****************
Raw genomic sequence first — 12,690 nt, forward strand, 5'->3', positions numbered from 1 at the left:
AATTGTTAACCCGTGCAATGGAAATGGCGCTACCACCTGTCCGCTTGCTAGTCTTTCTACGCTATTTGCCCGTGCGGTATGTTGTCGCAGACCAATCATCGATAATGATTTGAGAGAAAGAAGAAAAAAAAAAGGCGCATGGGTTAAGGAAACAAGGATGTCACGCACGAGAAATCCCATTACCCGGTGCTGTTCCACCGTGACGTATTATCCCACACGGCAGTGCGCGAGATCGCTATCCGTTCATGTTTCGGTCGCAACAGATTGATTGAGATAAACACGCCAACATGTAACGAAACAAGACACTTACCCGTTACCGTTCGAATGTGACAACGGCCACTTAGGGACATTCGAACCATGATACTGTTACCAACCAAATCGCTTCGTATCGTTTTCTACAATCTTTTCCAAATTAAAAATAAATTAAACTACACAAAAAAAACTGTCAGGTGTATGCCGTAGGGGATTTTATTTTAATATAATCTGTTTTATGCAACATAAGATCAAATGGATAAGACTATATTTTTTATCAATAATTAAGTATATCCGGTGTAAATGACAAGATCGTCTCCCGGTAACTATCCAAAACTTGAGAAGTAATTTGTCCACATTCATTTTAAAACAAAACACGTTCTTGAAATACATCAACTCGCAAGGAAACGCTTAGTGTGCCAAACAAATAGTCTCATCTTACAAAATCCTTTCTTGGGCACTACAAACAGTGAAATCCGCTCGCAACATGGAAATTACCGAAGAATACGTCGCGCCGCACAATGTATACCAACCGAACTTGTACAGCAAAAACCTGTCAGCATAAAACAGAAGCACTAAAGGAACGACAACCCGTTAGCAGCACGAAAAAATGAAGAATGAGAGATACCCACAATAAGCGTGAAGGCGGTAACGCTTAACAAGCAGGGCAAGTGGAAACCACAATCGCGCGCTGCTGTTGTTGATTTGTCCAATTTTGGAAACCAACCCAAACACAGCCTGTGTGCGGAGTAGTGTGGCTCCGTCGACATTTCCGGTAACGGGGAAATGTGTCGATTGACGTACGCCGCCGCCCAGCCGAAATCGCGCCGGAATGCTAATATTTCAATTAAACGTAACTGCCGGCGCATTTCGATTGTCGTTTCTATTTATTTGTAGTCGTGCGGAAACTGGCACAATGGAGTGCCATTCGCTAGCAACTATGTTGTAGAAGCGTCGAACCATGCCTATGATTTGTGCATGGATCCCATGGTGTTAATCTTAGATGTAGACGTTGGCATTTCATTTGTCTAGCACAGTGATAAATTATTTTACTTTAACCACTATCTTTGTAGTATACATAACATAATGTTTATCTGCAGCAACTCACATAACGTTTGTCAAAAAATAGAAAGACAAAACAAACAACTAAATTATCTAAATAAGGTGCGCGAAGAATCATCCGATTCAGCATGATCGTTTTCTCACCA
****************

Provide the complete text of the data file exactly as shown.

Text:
Raw genomic sequence first — 12,690 nt, forward strand, 5'->3', positions numbered from 1 at the left:
AATTGTTAACCCGTGCAATGGAAATGGCGCTACCACCTGTCCGCTTGCTAGTCTTTCTACGCTATTTGCCCGTGCGGTATGTTGTCGCAGACCAATCATCGATAATGATTTGAGAGAAAGAAGAAAAAAAAAAGGCGCATGGGTTAAGGAAACAAGGATGTCACGCACGAGAAATCCCATTACCCGGTGCTGTTCCACCGTGACGTATTATCCCACACGGCAGTGCGCGAGATCGCTATCCGTTCATGTTTCGGTCGCAACAGATTGATTGAGATAAACACGCCAACATGTAACGAAACAAGACACTTACCCGTTACCGTTCGAATGTGACAACGGCCACTTAGGGACATTCGAACCATGATACTGTTACCAACCAAATCGCTTCGTATCGTTTTCTACAATCTTTTCCAAATTAAAAATAAATTAAACTACACAAAAAAAACTGTCAGGTGTATGCCGTAGGGGATTTTATTTTAATATAATCTGTTTTATGCAACATAAGATCAAATGGATAAGACTATATTTTTTATCAATAATTAAGTATATCCGGTGTAAATGACAAGATCGTCTCCCGGTAACTATCCAAAACTTGAGAAGTAATTTGTCCACATTCATTTTAAAACAAAACACGTTCTTGAAATACATCAACTCGCAAGGAAACGCTTAGTGTGCCAAACAAATAGTCTCATCTTACAAAATCCTTTCTTGGGCACTACAAACAGTGAAATCCGCTCGCAACATGGAAATTACCGAAGAATACGTCGCGCCGCACAATGTATACCAACCGAACTTGTACAGCAAAAACCTGTCAGCATAAAACAGAAGCACTAAAGGAACGACAACCCGTTAGCAGCACGAAAAAATGAAGAATGAGAGATACCCACAATAAGCGTGAAGGCGGTAACGCTTAACAAGCAGGGCAAGTGGAAACCACAATCGCGCGCTGCTGTTGTTGATTTGTCCAATTTTGGAAACCAACCCAAACACAGCCTGTGTGCGGAGTAGTGTGGCTCCGTCGACATTTCCGGTAACGGGGAAATGTGTCGATTGACGTACGCCGCCGCCCAGCCGAAATCGCGCCGGAATGCTAATATTTCAATTAAACGTAACTGCCGGCGCATTTCGATTGTCGTTTCTATTTATTTGTAGTCGTGCGGAAACTGGCACAATGGAGTGCCATTCGCTAGCAACTATGTTGTAGAAGCGTCGAACCATGCCTATGATTTGTGCATGGATCCCATGGTGTTAATCTTAGATGTAGACGTTGGCATTTCATTTGTCTAGCACAGTGATAAATTATTTTACTTTAACCACTATCTTTGTAGTATACATAACATAATGTTTATCTGCAGCAACTCACATAACGTTTGTCAAAAAATAGAAAGACAAAACAAACAACTAAATTATCTAAATAAGGTGCGCGAAGAATCATCCGATTCAGCATGATCGTTTTCTCACCA